DL&W Club Car Arrives in Whippany

After a very long, and much anticipated wait... WRyM's ex-DL&W Subscription / Parlor Car # 2454 finally moved West from Boonton Yard, over the NJ Transit Boonton Line to Denville Jct., and then East to Morristown over NJT's Morris & Essex Lines.  Once at Morristown the special move, headed by m&e locomotive #20 continued East to Whippany, where 2454 was coupled to its future running mate, CNJ #1201 Jersey Coast.

There are many people to Thank for assisting the Museum in getting to this point... but first and foremost above all, Frank Reilly and Bill McKelvey deserve a huge round of applause - as these two gentlemen insured that their respective philanthropic organizations enabled 2454 to become the stunning jewel that it is. 

Unfortunately, the car still bears some of the scars it suffered during the vicious vandalism attack in Boonton this past April.  Slowly but surely, WRyM will make those repairs.  The shattered side windows have all been replaced...  now it is a matter of installing the broken stained-glass upper "transom" windows (original to the car when built in 1912), as well as the distinctive diamond windows on each end of the car.  There is also the matter of damaged metal and paint work to address.

All in all, a very good day for WRyM...  2454 is now at Whippany... and hopefully the interior restoration will be complete perhaps a year or so down the road.

New Bel-Del Shop

NY Susquehanna & Western T & H Society tour of their new Port Delaware Shop with an overview and inspection of rebuilding of steam locomotive No. 142 by CMO Gary Mathews. Shop is 74' x 210' with a heated floor! The GE 45 tonner, owned by Don Chaudruc, powered the four-caboose train to the Susquehanna Mine for the membership picnic and meeting on Sept. 7, 2019. LHRY & Friends of the NJTHC donated spikes for the new trackwork. Photo by Al Schuckmann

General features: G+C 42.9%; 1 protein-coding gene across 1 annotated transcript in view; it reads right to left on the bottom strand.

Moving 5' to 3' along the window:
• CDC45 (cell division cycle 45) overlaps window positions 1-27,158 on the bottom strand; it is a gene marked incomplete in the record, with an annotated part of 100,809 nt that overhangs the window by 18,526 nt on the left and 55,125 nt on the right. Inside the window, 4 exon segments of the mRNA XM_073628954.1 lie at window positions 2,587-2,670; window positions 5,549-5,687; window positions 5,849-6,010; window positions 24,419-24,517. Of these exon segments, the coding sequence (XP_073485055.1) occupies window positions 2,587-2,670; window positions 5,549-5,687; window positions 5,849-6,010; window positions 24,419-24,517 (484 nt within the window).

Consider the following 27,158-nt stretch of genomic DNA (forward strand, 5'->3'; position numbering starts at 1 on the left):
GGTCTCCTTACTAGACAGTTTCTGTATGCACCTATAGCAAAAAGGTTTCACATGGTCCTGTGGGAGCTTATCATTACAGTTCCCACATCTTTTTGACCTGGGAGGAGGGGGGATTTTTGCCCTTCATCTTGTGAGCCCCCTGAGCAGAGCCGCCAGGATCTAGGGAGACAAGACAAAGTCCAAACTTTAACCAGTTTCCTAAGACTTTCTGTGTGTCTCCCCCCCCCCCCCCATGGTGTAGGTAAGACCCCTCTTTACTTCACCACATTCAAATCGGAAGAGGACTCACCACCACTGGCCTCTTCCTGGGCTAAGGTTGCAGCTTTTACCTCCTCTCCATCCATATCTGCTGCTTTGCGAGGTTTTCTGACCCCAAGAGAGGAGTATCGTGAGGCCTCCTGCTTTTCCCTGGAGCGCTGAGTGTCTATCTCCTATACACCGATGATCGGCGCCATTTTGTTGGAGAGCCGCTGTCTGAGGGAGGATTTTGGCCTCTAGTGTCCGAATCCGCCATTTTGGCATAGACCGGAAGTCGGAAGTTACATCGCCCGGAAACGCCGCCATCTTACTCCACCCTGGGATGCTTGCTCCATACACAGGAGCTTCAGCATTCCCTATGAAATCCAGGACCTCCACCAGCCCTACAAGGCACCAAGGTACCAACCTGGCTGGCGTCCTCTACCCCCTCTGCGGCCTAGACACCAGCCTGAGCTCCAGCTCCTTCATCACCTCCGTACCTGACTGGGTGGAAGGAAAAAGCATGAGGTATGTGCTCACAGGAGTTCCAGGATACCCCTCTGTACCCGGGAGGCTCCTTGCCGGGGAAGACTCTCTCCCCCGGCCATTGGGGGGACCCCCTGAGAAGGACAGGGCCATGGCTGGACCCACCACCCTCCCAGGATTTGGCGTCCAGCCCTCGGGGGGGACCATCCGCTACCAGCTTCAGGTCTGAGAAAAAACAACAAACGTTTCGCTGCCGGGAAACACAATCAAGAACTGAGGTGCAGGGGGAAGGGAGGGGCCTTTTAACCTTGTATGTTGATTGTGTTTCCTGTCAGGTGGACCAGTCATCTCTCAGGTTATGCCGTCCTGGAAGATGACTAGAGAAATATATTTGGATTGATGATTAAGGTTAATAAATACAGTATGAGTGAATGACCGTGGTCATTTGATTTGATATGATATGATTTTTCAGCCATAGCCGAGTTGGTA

LHRy Featured in "Skylands"

LHRy’s preservation efforts in Boonton, NJ were recently featured in Skylands. "One Track Mind" is a 6-page descriptive article, with photos and illustrations about the status of our initiative to establish a Transportation Heritage Center and to operate vintage trolley cars in Boonton's Grace Lord Park. It appears in the Summer, 2019 issue of Skylands Visitor magazine. Read the article here:

http://www.njskylands.com/history-boonton-grace-lord-park

Boonton Bridge Inspection

Today, Tuesday, 30 April, the PKB Engineering crew inspected the Grace Lord Park / Rockaway River RR bridge.  LHRy is funding the work which will produce an evaluation of current condition, current load rating analysis and recommendations for upgrades.  They did a thorough inspection of the two 1897 truss sections and the two 1890 deck girder sections. 

Vandalism in Boonton

A vicious vandalism attack occurred at the fenced URHS Boonton Rail Yard.  Major damage was inflicted to the rare Lackawanna Railroad parlor / commuter car No. 2454, owned by the Whippany Railway Museum (pictured).  The car had just completed a multi-year restoration costing hundreds of thousands of grant and donated dollars.  In addition, several restored locomotives and other cars also suffered damage.  The rail preservation / restoration community is devastated.  LHRy provided significant funding for 2454. Chairman Bill McKelvey and the Whippany Railway Museum have jointly offered a $5,000 reward for information leading to arrest and conviction of the perpetrators.